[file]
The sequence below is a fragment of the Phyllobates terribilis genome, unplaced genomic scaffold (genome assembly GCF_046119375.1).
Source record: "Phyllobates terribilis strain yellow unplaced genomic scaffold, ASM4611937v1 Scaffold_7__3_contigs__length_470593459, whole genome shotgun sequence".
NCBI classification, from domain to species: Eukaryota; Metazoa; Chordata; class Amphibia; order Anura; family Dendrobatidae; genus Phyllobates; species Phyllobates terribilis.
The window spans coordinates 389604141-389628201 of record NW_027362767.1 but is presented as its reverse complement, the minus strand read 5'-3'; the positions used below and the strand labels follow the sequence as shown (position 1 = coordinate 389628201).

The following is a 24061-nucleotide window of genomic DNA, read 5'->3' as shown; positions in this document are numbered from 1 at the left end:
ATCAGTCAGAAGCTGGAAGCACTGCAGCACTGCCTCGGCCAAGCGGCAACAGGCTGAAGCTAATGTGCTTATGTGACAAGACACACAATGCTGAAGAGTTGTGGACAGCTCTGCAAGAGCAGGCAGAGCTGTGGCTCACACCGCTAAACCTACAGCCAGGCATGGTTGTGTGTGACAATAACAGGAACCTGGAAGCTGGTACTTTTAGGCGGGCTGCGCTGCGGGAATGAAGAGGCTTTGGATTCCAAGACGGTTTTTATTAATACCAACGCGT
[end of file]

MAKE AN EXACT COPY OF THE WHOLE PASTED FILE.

The sequence below is a fragment of the Phyllobates terribilis genome, unplaced genomic scaffold (genome assembly GCF_046119375.1).
Source record: "Phyllobates terribilis strain yellow unplaced genomic scaffold, ASM4611937v1 Scaffold_7__3_contigs__length_470593459, whole genome shotgun sequence".
NCBI classification, from domain to species: Eukaryota; Metazoa; Chordata; class Amphibia; order Anura; family Dendrobatidae; genus Phyllobates; species Phyllobates terribilis.
The window spans coordinates 389604141-389628201 of record NW_027362767.1 but is presented as its reverse complement, the minus strand read 5'-3'; the positions used below and the strand labels follow the sequence as shown (position 1 = coordinate 389628201).

The following is a 24061-nucleotide window of genomic DNA, read 5'->3' as shown; positions in this document are numbered from 1 at the left end:
ATCAGTCAGAAGCTGGAAGCACTGCAGCACTGCCTCGGCCAAGCGGCAACAGGCTGAAGCTAATGTGCTTATGTGACAAGACACACAATGCTGAAGAGTTGTGGACAGCTCTGCAAGAGCAGGCAGAGCTGTGGCTCACACCGCTAAACCTACAGCCAGGCATGGTTGTGTGTGACAATAACAGGAACCTGGAAGCTGGTACTTTTAGGCGGGCTGCGCTGCGGGAATGAAGAGGCTTTGGATTCCAAGACGGTTTTTATTAATACCAACGCGT